Tuesday, January 30, 2007

Nature is not Neutral

I've really been dying to sit down and do a REAL write up on alignment. But, everytime I start I realize that's time I could spend on my own material... George's Children... Vampire... King of Storms... Raavnia... campaign stuff... whatever.

While I think there are some useful nuggets to Alignment, I've never seen it presented in a well-thought out light. Certainly, the philosophical and ethical debates that take place about the alignments is great. But short of self-editing and self-regulation, the only class that suffers from a strict adherence to code of conduct ... is the paladin.

Even clerics aren't held to too high of a standard. Which actually makes sense, because the aim of most religions is to spread the word, not actually believe what you're selling... use any corrupt minister as an example of this.

But. I'm getting off topic.

Today's post is about how Nature is often regarding as NEUTRAL in the alignment diagram, when in actuality is it the most powerful Chaotic force in the world. Now, I understand that when you introduce DEMONS and UNDEAD into a game, pushing against the LAW of civilization, you force nature into the center... but nature can be GOOD fighting against undeath, but it cannot be NEUTRAL against the mankind's attempts to chop down every tree and mine every gem.

So. We can conclude, at the very least, that alignment is relative to the environment of the game. If the PCs never encounter a DEMON... or if demons could care less about trying to twist the sounds of trees, birds, and chipmunks, than Nature's role in the alignment wheel is perfunctory. Right?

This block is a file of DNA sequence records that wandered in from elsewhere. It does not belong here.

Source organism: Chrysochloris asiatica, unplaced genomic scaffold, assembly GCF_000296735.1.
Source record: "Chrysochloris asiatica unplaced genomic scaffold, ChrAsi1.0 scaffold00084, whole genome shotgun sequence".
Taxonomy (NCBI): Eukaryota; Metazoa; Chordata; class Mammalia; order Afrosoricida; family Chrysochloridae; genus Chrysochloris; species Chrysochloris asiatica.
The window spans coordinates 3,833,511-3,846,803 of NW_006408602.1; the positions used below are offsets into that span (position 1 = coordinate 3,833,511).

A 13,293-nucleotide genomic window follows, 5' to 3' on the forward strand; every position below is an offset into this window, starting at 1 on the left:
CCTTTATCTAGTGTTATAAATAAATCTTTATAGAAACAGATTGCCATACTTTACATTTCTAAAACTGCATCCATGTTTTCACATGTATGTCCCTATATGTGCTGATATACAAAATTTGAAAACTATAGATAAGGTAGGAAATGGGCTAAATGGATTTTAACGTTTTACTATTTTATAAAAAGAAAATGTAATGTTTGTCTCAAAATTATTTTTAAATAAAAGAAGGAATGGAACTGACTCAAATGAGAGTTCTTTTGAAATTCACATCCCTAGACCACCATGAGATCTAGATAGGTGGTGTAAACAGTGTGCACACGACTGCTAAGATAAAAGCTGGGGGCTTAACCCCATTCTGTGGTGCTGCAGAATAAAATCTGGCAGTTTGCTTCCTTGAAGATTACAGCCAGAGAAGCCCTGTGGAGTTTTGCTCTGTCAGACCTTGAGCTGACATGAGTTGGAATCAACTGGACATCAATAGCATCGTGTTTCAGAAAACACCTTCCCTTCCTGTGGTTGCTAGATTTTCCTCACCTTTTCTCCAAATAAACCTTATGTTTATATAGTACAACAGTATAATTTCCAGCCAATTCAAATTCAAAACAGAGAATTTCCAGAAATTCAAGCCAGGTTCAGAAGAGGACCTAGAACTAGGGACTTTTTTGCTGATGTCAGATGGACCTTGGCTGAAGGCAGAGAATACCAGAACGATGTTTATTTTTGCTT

It would seem, on the surface, that the original doctrine took this into account. Nature isn't involved in the war between good and evil, so it stays out of the way. Afterall, mankind is a parasite that needs to learn to live in accordance with nature. However, trees do not grow... neutrally. Animals do not forage in a place convenient for farmers. Lightning does not skip "nice towns."

Nature, at the very least is Chaotic Good... and at the very worst Chaotic Neutral. Nature has an agenda... and a will that is very strong. Nature cannot be ignored and thrust into the role of Switerland. It must be taken into account. And if CIVILIZATION and all its unnatural LAWS are the cornerstone of a gaming campaign, then the NATURAL LAWS of the forest and the plains must be at odds with those who would dig up stones and build walls from it.

Roleplaying environments where man must fight against the ugly side of nature (Princess Mononoke, an Inconvenient Truth) have just as much potential as campaigns where a Lich is about to release the power of an undead World Eater.

4 comments:

Richard said...

I have never been a fan of alignment. I always scrap the concept no matter what game I am running. What I find easier is have the player pick 6 personality traits (adjectives) that define their character. These are easier to run and keep in mind.

jim pinto said...

I agree 100%. I really don't play D&D anymore, but I still see the bad design ideas and I think something like alignment is well passed the point of useful.

qualistarian said...

Playing Devil's advocate here...

I wouldn't say that neutrality means you stand and watch while Law or Chaos stomps all over everything. I think it means that you either ignore the concept entirely (in the case of Good vs. Evil in regards to nature), or you have a balance and attempt to uphold it.

There are such things as Natural Laws, after all, and a lot of the "Force of Nature" critters in D&D are based around upholding them.

I think the reason they kept alignment in D&D is to reinforce the "epic fantasy" aspect of the game, and clear-cut Good vs. Evil has always been a major facet of the genre. Consider Lord of the Rings (books, not movie) - the main reason Sauron's evil is because the narration says so.

Dave said...

If you want replies, talk about alignment. Much like religion and politics everyone has an opinion.

Mine is that as long as there is room for conviction and faith as well as the lack thereof then any alignment system will be okay so long as you allow it to flex.